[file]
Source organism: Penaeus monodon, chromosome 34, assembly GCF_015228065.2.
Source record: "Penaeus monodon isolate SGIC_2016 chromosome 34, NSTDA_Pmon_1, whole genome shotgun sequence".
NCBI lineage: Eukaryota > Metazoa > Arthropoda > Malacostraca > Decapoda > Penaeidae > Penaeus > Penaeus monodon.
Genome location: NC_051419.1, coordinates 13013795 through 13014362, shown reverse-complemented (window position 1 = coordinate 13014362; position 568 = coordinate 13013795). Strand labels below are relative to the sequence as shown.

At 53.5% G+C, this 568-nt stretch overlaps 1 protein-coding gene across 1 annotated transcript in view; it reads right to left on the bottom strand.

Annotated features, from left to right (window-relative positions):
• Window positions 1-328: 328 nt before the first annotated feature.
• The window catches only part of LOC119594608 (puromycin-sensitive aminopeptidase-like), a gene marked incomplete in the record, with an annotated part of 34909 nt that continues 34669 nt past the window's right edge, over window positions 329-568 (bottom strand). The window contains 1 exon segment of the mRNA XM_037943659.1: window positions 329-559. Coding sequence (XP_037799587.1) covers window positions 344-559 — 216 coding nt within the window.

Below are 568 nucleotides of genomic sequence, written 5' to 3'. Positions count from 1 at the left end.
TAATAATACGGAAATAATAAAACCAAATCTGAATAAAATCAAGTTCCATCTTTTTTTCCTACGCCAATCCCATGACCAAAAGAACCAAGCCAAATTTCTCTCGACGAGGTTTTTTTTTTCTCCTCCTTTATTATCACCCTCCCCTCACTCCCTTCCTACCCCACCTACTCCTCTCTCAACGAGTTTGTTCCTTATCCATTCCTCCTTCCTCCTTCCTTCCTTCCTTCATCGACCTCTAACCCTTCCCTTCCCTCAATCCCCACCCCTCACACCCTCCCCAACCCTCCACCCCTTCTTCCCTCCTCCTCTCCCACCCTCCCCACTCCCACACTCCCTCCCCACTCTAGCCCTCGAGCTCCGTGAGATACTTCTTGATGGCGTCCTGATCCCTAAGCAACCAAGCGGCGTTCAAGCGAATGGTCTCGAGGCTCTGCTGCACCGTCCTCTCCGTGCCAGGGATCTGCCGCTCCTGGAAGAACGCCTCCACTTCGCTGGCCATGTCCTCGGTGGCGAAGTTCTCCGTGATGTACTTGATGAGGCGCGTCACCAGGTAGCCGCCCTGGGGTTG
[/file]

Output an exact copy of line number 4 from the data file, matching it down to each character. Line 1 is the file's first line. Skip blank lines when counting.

Genome location: NC_051419.1, coordinates 13013795 through 13014362, shown reverse-complemented (window position 1 = coordinate 13014362; position 568 = coordinate 13013795). Strand labels below are relative to the sequence as shown.